Pietro Fabris is said to have been English and sometimes added the phrase ‘English painter’ to his signature. He specialised in Neapolitan genre scenes and landscapes with pure, bright colours that capture the intense Mediterranean light. Fabris’s earliest dated paintings are the four Scenes of popular life, 1756-7, in a Neapolitan private collection. He depicted Court events, such as The departure of Charles III of Bourbon for Spain, 1759 (c.1759; Palacio Real, Aranjuez) and panoramas of the Bay of Naples with folkloric scenes in the foreground, for example peasants feasting and dancing the tarantella. The contrast between the grandeur of the city’s architecture and the impoverished but vibrant life of its lazzaroni accorded with the myth of ‘miseria e nobiltà’ that fascinated visitors to Naples.
Fabris enjoyed royal commissions, including Ferdinand IV after a boar hunt, 1773 (Palazzo Reale, Caserta), but was also popular with Grand Tourists and expatriots domiciled in the city. Among his most important patrons were the British envoy Sir William Hamilton (1731-1803) and his friend Kenneth Mackenzie, Lord Fortrose and later 1st Earl of Seaforth (1744-1781). The concert party, 1770 (Scottish National Gallery, Edinburgh) shows the interior of Fortrose’s apartment in Naples with Sir William Hamilton playing the violin and the fourteen-year-old Mozart and his father Leopold seated at the keyboard.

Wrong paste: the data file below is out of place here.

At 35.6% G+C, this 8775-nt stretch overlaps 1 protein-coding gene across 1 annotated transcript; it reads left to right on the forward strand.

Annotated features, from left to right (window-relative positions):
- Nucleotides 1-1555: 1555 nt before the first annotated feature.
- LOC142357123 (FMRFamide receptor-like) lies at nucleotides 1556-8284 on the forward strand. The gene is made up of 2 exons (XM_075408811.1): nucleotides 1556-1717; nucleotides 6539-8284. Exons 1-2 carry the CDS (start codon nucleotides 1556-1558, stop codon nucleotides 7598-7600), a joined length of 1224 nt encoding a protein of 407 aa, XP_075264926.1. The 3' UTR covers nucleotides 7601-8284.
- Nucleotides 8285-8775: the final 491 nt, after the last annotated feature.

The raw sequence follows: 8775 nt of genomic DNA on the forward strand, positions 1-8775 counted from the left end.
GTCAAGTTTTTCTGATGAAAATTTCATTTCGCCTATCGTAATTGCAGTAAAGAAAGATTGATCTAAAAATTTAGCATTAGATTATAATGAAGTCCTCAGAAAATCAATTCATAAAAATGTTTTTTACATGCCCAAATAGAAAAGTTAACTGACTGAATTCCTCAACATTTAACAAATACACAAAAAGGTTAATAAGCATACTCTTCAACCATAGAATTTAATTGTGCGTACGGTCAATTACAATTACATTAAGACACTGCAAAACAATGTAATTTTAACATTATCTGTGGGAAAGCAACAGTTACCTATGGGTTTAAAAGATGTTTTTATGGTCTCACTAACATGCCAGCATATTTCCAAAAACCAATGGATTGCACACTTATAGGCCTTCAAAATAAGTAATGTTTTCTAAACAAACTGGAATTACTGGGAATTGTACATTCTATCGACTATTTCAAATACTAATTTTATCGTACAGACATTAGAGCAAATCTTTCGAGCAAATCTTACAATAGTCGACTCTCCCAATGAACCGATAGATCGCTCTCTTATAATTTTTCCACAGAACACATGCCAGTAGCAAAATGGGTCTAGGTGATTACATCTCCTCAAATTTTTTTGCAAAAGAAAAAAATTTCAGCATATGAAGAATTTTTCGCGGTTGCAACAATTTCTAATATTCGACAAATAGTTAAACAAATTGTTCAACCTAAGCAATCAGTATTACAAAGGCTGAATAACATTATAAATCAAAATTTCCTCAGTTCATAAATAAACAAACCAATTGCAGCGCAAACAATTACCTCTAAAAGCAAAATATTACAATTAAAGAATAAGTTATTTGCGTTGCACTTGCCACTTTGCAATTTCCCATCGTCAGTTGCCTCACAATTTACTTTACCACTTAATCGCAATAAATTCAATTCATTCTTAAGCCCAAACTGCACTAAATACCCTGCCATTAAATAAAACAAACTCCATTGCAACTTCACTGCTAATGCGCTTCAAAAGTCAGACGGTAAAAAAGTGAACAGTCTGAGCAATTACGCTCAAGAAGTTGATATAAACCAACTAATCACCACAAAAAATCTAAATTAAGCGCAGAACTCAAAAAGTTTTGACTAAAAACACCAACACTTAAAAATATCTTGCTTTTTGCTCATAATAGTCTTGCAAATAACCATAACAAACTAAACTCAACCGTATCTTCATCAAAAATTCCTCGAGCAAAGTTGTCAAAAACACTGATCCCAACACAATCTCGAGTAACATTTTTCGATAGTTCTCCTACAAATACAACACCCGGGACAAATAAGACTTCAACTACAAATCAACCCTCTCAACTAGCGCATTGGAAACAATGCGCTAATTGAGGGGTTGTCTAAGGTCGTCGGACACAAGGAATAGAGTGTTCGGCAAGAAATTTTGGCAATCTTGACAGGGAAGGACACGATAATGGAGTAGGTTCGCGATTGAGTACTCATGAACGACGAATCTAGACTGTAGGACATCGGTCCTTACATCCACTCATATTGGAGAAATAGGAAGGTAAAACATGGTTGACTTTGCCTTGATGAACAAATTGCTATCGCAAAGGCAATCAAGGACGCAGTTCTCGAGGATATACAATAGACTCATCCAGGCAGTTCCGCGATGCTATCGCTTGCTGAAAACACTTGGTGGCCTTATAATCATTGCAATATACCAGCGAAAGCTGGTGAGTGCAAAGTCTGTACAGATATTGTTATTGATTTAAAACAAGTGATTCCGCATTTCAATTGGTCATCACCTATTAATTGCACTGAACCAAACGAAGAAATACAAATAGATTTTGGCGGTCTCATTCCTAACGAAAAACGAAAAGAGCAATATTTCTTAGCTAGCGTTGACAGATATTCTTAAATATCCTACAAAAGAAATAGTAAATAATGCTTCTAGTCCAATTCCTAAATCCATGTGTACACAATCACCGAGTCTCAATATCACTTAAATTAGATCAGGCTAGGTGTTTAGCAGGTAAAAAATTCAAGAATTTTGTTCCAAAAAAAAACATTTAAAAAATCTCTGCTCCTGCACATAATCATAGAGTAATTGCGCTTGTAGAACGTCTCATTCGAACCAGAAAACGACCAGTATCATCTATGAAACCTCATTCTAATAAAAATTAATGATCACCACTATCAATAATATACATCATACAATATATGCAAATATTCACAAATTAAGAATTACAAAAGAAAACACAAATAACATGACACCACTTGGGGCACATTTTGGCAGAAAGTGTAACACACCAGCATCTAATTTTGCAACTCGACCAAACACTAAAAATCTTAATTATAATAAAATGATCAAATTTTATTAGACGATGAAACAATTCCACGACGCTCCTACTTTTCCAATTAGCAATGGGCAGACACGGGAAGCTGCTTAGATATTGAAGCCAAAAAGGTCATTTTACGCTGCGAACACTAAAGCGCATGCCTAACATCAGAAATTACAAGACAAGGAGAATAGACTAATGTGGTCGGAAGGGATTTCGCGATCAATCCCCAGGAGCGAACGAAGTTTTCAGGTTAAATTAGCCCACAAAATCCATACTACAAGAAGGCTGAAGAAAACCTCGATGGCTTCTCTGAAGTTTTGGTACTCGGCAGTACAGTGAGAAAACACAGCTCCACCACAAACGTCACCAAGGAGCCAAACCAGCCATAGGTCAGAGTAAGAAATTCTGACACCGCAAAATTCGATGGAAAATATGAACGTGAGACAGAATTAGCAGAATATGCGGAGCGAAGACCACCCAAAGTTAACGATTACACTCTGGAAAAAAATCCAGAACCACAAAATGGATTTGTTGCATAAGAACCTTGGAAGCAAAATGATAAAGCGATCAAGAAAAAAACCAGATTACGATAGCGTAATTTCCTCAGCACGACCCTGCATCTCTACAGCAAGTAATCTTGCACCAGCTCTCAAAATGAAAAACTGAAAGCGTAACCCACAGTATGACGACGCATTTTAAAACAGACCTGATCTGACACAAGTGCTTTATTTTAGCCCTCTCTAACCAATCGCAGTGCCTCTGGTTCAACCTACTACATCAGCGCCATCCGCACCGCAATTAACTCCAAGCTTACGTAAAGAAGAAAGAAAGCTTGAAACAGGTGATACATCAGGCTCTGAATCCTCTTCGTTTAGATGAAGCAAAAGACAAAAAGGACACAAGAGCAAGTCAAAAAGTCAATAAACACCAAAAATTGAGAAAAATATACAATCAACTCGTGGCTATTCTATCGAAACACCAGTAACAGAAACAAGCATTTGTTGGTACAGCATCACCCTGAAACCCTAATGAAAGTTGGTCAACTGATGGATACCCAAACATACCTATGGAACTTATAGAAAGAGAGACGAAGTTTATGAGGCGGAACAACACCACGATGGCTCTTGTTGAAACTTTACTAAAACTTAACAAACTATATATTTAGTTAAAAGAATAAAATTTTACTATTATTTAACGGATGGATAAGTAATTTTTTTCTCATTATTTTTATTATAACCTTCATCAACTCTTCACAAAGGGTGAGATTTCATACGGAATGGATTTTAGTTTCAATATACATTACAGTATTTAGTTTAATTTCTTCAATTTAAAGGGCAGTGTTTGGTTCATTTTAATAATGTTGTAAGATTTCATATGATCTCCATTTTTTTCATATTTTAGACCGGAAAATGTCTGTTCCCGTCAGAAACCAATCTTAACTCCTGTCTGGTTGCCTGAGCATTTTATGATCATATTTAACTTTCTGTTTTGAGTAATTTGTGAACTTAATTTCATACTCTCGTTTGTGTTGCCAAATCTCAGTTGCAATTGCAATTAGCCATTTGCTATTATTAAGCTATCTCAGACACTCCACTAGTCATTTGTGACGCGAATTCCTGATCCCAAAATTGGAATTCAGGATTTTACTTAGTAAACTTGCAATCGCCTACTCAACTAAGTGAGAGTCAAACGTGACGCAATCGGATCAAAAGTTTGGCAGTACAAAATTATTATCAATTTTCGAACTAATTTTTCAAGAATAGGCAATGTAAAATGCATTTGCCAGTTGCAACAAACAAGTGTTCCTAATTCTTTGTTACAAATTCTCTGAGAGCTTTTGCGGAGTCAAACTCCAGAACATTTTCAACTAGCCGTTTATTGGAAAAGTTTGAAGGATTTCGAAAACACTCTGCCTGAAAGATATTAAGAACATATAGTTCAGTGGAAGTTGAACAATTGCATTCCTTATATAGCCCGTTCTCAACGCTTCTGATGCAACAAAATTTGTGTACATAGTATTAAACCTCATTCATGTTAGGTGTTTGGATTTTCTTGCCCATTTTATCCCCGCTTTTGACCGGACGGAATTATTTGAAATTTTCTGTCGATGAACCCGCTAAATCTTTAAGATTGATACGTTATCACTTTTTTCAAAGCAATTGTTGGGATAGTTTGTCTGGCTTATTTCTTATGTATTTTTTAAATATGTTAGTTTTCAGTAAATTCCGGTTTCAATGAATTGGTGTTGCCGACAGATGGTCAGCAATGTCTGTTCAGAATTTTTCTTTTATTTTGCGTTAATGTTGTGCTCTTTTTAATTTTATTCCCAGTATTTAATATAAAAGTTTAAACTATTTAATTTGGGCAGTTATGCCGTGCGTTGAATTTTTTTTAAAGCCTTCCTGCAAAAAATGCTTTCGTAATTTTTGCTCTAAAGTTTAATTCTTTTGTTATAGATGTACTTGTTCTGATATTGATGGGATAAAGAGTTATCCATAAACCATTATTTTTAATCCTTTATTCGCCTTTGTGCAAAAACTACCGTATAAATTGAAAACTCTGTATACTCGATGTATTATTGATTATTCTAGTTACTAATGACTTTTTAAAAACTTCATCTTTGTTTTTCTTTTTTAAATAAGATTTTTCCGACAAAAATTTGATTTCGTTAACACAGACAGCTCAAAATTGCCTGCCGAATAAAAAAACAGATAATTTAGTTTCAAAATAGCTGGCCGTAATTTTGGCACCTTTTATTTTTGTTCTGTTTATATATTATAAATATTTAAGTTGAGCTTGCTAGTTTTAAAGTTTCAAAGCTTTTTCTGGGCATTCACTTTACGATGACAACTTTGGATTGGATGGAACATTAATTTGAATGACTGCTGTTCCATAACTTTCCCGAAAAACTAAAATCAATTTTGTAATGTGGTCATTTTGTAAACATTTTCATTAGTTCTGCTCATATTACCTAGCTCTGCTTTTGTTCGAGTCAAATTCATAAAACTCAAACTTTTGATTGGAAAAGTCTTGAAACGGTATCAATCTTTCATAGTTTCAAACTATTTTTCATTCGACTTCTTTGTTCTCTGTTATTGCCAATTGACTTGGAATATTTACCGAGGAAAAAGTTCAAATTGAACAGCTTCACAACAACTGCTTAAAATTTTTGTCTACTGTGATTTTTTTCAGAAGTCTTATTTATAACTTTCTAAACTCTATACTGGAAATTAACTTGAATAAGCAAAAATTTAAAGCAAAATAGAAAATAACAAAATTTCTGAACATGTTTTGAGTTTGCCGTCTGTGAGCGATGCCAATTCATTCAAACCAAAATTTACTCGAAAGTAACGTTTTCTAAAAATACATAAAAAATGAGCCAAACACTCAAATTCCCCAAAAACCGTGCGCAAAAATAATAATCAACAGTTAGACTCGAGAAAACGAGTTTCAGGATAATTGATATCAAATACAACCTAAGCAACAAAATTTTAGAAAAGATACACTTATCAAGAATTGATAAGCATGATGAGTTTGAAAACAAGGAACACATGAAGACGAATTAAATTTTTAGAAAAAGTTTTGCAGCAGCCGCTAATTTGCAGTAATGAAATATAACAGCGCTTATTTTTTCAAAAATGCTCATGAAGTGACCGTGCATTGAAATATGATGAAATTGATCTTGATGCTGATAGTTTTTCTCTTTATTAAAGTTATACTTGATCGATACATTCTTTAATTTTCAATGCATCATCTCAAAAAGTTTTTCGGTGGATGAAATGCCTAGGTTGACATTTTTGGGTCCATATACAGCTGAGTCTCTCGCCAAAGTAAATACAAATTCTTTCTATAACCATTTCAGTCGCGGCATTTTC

In 1768 Fabris exhibited two oil paintings of Posillipo at the Free Society and accompanied Sir William Hamilton to Sicily. In 1769 Hamilton sent two of his works to George III. Fabris exhibited at the Society of Artists in 1772. He was one of the first artists in Naples to use gouache, providing fifty-eight gouaches which were engraved and hand-coloured to illustrate Hamilton’s Campi Phlegraei (1776; supplement 1779). They range from landscape views to scientific illustrations of volcanic materials. Fabris’s date of death is unknown, but he is last mentioned by a Grand Tourist in 1784.
The work of Pietro Fabris is represented in the Palazzo Real, Aranjuez; the Palazzo Reale, Caserta; the Scottish National Gallery, Edinburgh; the British Royal Collection; Compton Verney, Warwick and the Courtauld Institute of Art, London.